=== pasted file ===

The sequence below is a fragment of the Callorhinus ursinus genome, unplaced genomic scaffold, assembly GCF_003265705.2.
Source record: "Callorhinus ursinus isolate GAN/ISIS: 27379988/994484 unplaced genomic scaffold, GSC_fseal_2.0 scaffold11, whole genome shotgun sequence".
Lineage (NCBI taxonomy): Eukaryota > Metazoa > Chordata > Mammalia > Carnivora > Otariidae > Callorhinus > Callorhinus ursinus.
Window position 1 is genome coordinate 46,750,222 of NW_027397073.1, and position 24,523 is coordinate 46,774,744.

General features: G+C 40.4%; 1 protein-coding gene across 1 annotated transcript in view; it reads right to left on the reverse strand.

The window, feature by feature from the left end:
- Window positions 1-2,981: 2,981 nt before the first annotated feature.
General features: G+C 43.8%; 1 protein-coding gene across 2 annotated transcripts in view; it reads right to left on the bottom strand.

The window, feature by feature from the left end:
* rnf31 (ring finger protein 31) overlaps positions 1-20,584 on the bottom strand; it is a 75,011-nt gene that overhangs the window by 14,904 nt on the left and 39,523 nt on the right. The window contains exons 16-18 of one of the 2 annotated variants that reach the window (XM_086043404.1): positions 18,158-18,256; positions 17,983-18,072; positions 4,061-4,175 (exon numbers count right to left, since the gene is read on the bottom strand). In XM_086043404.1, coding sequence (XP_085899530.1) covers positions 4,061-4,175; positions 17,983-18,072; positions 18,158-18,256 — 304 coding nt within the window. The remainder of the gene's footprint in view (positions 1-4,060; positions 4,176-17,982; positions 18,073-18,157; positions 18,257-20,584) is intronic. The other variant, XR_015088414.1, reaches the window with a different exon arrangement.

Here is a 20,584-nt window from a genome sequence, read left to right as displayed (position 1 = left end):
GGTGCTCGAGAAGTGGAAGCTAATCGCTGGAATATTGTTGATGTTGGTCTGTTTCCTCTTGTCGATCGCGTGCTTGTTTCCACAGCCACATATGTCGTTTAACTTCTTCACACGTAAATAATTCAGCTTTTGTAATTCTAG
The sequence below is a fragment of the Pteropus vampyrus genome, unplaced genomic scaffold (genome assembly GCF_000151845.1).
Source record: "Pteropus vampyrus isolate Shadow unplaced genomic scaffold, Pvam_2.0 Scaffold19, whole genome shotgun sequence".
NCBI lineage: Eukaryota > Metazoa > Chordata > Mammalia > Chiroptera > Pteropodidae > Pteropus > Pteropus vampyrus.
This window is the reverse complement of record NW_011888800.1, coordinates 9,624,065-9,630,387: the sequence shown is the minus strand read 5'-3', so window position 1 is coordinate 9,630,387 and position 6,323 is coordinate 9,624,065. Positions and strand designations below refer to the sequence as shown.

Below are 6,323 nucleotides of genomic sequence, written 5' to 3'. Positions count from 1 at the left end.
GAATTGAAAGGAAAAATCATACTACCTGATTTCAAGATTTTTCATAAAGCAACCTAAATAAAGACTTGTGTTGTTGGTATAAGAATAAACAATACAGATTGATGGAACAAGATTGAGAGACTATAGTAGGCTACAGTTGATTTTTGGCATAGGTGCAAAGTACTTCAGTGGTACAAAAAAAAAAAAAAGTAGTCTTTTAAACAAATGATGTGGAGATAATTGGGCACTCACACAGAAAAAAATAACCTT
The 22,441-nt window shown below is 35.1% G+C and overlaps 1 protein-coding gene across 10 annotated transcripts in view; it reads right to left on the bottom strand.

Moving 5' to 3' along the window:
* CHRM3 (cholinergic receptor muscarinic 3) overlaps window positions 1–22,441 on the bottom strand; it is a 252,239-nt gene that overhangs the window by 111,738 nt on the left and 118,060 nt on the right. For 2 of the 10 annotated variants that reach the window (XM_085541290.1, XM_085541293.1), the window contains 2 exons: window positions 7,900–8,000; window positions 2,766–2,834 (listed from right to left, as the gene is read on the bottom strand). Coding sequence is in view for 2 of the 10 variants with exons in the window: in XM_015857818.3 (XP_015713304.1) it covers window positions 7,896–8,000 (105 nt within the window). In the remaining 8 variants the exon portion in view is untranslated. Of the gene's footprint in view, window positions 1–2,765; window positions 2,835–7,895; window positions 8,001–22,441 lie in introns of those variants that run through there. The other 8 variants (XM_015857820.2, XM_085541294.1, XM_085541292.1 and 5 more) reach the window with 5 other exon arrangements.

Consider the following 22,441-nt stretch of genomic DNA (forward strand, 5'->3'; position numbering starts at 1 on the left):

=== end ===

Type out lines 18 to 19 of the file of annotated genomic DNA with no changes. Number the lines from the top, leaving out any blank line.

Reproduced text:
GAATTGAAAGGAAAAATCATACTACCTGATTTCAAGATTTTTCATAAAGCAACCTAAATAAAGACTTGTGTTGTTGGTATAAGAATAAACAATACAGATTGATGGAACAAGATTGAGAGACTATAGTAGGCTACAGTTGATTTTTGGCATAGGTGCAAAGTACTTCAGTGGTACAAAAAAAAAAAAAAGTAGTCTTTTAAACAAATGATGTGGAGATAATTGGGCACTCACACAGAAAAAAATAACCTT
The 22,441-nt window shown below is 35.1% G+C and overlaps 1 protein-coding gene across 10 annotated transcripts in view; it reads right to left on the bottom strand.